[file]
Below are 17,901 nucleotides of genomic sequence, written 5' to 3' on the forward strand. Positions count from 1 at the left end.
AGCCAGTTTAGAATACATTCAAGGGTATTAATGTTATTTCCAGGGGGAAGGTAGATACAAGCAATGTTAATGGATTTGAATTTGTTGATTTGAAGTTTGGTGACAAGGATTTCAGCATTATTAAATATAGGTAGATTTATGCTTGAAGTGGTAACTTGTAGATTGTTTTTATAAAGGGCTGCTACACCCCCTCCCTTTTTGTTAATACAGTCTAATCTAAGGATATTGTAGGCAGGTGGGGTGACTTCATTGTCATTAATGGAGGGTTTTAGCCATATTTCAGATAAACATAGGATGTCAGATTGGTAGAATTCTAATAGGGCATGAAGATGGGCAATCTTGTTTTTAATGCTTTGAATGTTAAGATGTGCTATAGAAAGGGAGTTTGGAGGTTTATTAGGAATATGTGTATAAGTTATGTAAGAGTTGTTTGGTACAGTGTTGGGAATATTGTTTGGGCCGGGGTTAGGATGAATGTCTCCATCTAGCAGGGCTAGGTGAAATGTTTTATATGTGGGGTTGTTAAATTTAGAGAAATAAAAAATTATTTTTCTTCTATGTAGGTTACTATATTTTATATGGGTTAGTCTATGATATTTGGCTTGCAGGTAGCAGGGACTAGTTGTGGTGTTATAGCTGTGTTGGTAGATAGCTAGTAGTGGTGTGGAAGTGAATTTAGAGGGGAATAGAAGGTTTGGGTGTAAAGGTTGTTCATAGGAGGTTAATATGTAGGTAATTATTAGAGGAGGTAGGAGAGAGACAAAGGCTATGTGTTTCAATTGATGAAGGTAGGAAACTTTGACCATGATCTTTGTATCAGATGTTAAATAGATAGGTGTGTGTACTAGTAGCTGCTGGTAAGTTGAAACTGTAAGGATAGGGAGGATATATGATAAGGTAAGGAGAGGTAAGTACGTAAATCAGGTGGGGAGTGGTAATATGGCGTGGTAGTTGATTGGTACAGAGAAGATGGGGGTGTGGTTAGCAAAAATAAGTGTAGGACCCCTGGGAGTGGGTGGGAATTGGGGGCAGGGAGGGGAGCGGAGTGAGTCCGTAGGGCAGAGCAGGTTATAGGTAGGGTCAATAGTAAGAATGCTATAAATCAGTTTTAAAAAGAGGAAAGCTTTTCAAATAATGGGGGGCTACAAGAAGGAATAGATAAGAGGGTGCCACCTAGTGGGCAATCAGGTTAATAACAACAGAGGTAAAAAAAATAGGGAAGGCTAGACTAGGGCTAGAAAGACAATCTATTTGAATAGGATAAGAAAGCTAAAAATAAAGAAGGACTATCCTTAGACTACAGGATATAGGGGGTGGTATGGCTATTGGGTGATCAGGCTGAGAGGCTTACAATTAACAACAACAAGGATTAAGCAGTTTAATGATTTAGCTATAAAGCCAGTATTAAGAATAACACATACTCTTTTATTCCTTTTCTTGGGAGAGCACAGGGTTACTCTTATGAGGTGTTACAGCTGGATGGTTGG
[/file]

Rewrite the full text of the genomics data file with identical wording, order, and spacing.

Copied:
Below are 17,901 nucleotides of genomic sequence, written 5' to 3' on the forward strand. Positions count from 1 at the left end.
AGCCAGTTTAGAATACATTCAAGGGTATTAATGTTATTTCCAGGGGGAAGGTAGATACAAGCAATGTTAATGGATTTGAATTTGTTGATTTGAAGTTTGGTGACAAGGATTTCAGCATTATTAAATATAGGTAGATTTATGCTTGAAGTGGTAACTTGTAGATTGTTTTTATAAAGGGCTGCTACACCCCCTCCCTTTTTGTTAATACAGTCTAATCTAAGGATATTGTAGGCAGGTGGGGTGACTTCATTGTCATTAATGGAGGGTTTTAGCCATATTTCAGATAAACATAGGATGTCAGATTGGTAGAATTCTAATAGGGCATGAAGATGGGCAATCTTGTTTTTAATGCTTTGAATGTTAAGATGTGCTATAGAAAGGGAGTTTGGAGGTTTATTAGGAATATGTGTATAAGTTATGTAAGAGTTGTTTGGTACAGTGTTGGGAATATTGTTTGGGCCGGGGTTAGGATGAATGTCTCCATCTAGCAGGGCTAGGTGAAATGTTTTATATGTGGGGTTGTTAAATTTAGAGAAATAAAAAATTATTTTTCTTCTATGTAGGTTACTATATTTTATATGGGTTAGTCTATGATATTTGGCTTGCAGGTAGCAGGGACTAGTTGTGGTGTTATAGCTGTGTTGGTAGATAGCTAGTAGTGGTGTGGAAGTGAATTTAGAGGGGAATAGAAGGTTTGGGTGTAAAGGTTGTTCATAGGAGGTTAATATGTAGGTAATTATTAGAGGAGGTAGGAGAGAGACAAAGGCTATGTGTTTCAATTGATGAAGGTAGGAAACTTTGACCATGATCTTTGTATCAGATGTTAAATAGATAGGTGTGTGTACTAGTAGCTGCTGGTAAGTTGAAACTGTAAGGATAGGGAGGATATATGATAAGGTAAGGAGAGGTAAGTACGTAAATCAGGTGGGGAGTGGTAATATGGCGTGGTAGTTGATTGGTACAGAGAAGATGGGGGTGTGGTTAGCAAAAATAAGTGTAGGACCCCTGGGAGTGGGTGGGAATTGGGGGCAGGGAGGGGAGCGGAGTGAGTCCGTAGGGCAGAGCAGGTTATAGGTAGGGTCAATAGTAAGAATGCTATAAATCAGTTTTAAAAAGAGGAAAGCTTTTCAAATAATGGGGGGCTACAAGAAGGAATAGATAAGAGGGTGCCACCTAGTGGGCAATCAGGTTAATAACAACAGAGGTAAAAAAAATAGGGAAGGCTAGACTAGGGCTAGAAAGACAATCTATTTGAATAGGATAAGAAAGCTAAAAATAAAGAAGGACTATCCTTAGACTACAGGATATAGGGGGTGGTATGGCTATTGGGTGATCAGGCTGAGAGGCTTACAATTAACAACAACAAGGATTAAGCAGTTTAATGATTTAGCTATAAAGCCAGTATTAAGAATAACACATACTCTTTTATTCCTTTTCTTGGGAGAGCACAGGGTTACTCTTATGAGGTGTTACAGCTGGATGGTTGG